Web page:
Ahi in short supply, high demand
The Sugar Bowl is expected to drive higher-than-normal demand on Jan. 1
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Rough seas and bad weather has kept sashimi for New Year's celebrations in short supply and prices yesterday were close to $30 a pound for top grade ahi.
But there's hope that more fish will arrive today and tomorrow and that there won't be a sashimi shortage.
Fish shipments in recent days have been lower than normal for the week leading up to New Year's Day, said Brooks Takenaka, assistant general manager of the United Fishing Agency, where fish are sold at auction to wholesalers.
Merchants are also expecting to sell more fish than a normal New Year's holiday, with parties planned for both New Year's Eve and the New Year's Day Sugar Bowl game between Hawaii and Georgia.
"The problem is that they (fish wholesalers) are short coming into the New Year's situation already," Takenaka said. "I think it's a combination of the adverse weather and the fact you have this significant demand."
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More than 110,000 pounds of fish went on the auction block yesterday at the United Fishing Agency in Honolulu Harbor.
HOOKED ON FISH
These were the prices for a pound of sashimi as of yesterday:
» Low-grade ahi: about $15
» Middle-grade ahi: about $25
» Premium-grade ahi: about $30
Prices may come down if fishing boats return with good catches today and tomorrow morning.
But it still didn't make up for a shortage of ahi caused by bad weather earlier in the week.
Fish merchants are expecting higher-than-normal demand for sashimi because of the big Sugar Bowl game between the University of Hawaii Warriors and the University of Georgia Bulldogs.
That means more parties on New Year's Day, in addition to the usual high demand for sashimi on New Year's Eve.
"I think it's going to be a major party situation. ... Demand is just that much more this year," said Brooks Takenaka, assistant general manager of the United Fishing Agency, which operates the fish auction.
"Let's just say the wholesalers are not smiling," Takenaka said. "We've got our collective fingers crossed."
If fishing boats come back full today and tomorrow, fish sellers should be able to meet demand and prices could drop.
Low-grade ahi at most fish markets yesterday went for about $15 per pound. In previous years at this time, the price has been about $10 a pound.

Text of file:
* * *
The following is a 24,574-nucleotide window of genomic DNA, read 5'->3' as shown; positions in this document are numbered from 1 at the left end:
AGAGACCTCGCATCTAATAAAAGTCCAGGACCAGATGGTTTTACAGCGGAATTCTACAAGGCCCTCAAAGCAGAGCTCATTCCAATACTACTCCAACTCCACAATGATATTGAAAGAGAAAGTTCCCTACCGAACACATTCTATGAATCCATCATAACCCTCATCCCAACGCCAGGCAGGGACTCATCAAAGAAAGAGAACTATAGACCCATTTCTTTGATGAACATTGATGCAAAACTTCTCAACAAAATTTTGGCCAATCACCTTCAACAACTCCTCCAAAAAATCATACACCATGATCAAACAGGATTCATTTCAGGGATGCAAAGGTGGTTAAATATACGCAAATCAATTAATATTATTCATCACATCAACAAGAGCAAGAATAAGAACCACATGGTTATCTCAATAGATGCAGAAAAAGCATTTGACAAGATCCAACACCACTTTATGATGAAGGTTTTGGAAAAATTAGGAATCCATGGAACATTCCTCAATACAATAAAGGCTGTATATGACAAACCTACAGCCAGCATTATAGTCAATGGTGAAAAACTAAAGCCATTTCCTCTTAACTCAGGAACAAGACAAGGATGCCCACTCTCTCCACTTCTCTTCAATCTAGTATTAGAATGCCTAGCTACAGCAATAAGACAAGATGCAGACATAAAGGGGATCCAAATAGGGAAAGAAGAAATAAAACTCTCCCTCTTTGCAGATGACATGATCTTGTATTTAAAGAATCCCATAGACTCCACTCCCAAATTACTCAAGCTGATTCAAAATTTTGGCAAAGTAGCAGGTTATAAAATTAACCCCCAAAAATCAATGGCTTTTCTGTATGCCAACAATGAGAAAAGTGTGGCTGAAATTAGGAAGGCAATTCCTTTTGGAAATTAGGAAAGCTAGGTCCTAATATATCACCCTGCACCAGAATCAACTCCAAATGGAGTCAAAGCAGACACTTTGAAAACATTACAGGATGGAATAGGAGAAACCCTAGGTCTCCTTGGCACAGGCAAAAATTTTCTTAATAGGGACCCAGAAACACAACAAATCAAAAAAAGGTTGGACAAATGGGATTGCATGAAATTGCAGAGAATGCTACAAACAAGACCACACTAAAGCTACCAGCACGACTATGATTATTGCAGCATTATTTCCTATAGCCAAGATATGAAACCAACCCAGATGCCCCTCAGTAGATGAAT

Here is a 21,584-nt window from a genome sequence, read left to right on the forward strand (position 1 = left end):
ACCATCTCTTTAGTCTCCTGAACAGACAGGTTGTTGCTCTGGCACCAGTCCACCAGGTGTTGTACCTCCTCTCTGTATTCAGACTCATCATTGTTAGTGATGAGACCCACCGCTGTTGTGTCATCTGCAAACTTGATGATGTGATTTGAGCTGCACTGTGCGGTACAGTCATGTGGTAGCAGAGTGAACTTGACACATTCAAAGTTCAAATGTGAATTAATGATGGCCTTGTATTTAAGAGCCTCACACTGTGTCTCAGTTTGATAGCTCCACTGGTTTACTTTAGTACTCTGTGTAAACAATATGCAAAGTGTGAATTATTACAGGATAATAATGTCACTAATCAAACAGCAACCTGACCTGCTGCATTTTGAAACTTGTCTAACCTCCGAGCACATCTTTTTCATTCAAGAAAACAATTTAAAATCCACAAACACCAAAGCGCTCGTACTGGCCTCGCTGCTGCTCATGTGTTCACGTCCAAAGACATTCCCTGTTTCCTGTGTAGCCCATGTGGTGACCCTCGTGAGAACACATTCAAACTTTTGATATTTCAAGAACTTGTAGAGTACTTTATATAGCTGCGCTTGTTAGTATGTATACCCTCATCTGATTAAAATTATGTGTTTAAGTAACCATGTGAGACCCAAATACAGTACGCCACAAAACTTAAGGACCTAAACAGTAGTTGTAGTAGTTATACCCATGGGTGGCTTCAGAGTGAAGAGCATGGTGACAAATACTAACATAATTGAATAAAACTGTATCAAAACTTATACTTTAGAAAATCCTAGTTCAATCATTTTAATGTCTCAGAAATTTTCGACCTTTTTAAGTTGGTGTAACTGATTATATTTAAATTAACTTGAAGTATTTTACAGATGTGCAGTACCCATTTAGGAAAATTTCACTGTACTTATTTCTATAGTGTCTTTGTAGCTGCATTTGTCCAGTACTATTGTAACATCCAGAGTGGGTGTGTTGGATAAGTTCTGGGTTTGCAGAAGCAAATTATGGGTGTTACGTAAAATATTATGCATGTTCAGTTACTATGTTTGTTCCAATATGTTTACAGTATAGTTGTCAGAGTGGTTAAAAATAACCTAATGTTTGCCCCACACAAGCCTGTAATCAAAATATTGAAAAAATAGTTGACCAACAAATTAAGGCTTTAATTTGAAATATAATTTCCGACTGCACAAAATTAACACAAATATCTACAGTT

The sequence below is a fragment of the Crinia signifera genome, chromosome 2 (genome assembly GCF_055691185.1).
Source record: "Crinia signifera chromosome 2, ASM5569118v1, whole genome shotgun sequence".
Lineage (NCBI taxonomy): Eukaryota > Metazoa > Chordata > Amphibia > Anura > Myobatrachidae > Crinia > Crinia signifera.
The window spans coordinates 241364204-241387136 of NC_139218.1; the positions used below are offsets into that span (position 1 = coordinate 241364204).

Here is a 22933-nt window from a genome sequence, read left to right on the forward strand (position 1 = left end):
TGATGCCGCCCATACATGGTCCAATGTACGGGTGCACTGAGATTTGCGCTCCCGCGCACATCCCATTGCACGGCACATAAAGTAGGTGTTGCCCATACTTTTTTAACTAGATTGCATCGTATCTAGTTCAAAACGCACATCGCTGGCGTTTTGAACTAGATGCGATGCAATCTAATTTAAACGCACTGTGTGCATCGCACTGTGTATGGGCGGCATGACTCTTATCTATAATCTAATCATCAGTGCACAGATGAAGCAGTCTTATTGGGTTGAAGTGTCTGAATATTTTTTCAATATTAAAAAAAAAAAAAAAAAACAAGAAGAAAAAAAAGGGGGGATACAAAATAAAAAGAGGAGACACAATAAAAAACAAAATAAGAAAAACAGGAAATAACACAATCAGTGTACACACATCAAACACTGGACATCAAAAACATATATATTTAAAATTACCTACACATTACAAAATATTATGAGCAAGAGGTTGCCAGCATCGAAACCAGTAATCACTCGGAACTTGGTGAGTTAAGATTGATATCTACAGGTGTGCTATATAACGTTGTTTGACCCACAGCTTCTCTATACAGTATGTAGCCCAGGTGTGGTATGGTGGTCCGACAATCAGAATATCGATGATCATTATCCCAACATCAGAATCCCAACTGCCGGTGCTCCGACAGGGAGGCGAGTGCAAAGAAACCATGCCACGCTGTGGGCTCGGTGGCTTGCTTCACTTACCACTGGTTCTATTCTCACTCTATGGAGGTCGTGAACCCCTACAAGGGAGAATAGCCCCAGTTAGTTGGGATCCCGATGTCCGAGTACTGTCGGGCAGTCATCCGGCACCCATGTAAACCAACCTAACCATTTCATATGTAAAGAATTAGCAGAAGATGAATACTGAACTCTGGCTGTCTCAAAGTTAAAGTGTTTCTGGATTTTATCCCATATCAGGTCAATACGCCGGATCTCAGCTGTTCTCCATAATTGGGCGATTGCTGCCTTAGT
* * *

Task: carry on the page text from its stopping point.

Takenaka said recent high winds and rough seas have discouraged fishing. As a result, the fish auction has seen fewer tuna and other deep-sea fish come in for sale.
"You and I would not want to be out there," Takenaka said. "With those type of waves, it's not a very pleasant situation. There are times when people themselves wonder what they're out there."
Yesterday's fish haul raised some hopes for today and tomorrow, Takenaka said.
"We don't know what tomorrow is going to bring," Takenaka said yesterday. "We're hoping like heck that we have a fair amount. So it's hard to say how high the prices will get."
Guy Tamashiro, a veteran fishmonger and owner of Tamashiro Market in Kalihi, said prices for top-grade fish are also up because of demand from restaurants and exporters.
"We finally got some fish (yesterday), but the last three days have been very short," Tamashiro said. "The number of boats coming in was very minimal."
Customer Al Angel, a Maui resident, suspected that selection and prices would not be good when he walked into Tamashiro Market yesterday morning.
"With high seas and strong winds, a lot of people can't catch fish," said Angel, who will take his chances and return to Maui to buy fish. "If they don't have much here, it'll probably be the same situation in Maui."
Makiki resident Gary Kai said he is willing to spend whatever he needs to uphold a family tradition of serving raw fish on New Year's Day. Yesterday, he bought ahi and king salmon.
"This is for tomorrow. We're doing the traditional mochi pounding," Kai said. "And then I'll pick up more fish on Monday."
Robert Yamauchi has bought up to 12 pounds of ahi so far. At about $15 a pound, he might be done shopping for fish.
"I might go again on Monday, but it's going to be really high by then," Yamauchi said. "It's better to just buy earlier. Better selection and prices."